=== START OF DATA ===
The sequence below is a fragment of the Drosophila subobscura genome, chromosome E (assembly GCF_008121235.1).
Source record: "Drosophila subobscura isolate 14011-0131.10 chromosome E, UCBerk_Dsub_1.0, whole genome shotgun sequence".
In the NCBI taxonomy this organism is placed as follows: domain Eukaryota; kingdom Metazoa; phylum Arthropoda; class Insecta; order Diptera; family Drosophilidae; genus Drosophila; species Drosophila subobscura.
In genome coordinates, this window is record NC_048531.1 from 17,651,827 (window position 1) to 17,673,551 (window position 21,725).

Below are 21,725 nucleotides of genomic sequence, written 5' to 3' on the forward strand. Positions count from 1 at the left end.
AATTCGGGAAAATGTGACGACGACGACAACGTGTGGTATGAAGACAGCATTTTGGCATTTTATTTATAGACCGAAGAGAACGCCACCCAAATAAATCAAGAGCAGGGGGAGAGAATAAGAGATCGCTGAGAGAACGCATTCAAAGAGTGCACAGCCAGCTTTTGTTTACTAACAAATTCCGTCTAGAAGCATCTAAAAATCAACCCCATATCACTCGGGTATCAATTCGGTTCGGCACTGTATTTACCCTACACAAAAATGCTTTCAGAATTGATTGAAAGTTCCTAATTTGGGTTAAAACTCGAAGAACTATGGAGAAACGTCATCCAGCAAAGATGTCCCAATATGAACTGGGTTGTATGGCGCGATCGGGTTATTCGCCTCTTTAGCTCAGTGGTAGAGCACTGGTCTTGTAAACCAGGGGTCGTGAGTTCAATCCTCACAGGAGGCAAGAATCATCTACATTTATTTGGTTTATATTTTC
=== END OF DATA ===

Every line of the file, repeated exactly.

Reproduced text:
The sequence below is a fragment of the Drosophila subobscura genome, chromosome E (assembly GCF_008121235.1).
Source record: "Drosophila subobscura isolate 14011-0131.10 chromosome E, UCBerk_Dsub_1.0, whole genome shotgun sequence".
In the NCBI taxonomy this organism is placed as follows: domain Eukaryota; kingdom Metazoa; phylum Arthropoda; class Insecta; order Diptera; family Drosophilidae; genus Drosophila; species Drosophila subobscura.
In genome coordinates, this window is record NC_048531.1 from 17,651,827 (window position 1) to 17,673,551 (window position 21,725).

Below are 21,725 nucleotides of genomic sequence, written 5' to 3' on the forward strand. Positions count from 1 at the left end.
AATTCGGGAAAATGTGACGACGACGACAACGTGTGGTATGAAGACAGCATTTTGGCATTTTATTTATAGACCGAAGAGAACGCCACCCAAATAAATCAAGAGCAGGGGGAGAGAATAAGAGATCGCTGAGAGAACGCATTCAAAGAGTGCACAGCCAGCTTTTGTTTACTAACAAATTCCGTCTAGAAGCATCTAAAAATCAACCCCATATCACTCGGGTATCAATTCGGTTCGGCACTGTATTTACCCTACACAAAAATGCTTTCAGAATTGATTGAAAGTTCCTAATTTGGGTTAAAACTCGAAGAACTATGGAGAAACGTCATCCAGCAAAGATGTCCCAATATGAACTGGGTTGTATGGCGCGATCGGGTTATTCGCCTCTTTAGCTCAGTGGTAGAGCACTGGTCTTGTAAACCAGGGGTCGTGAGTTCAATCCTCACAGGAGGCAAGAATCATCTACATTTATTTGGTTTATATTTTC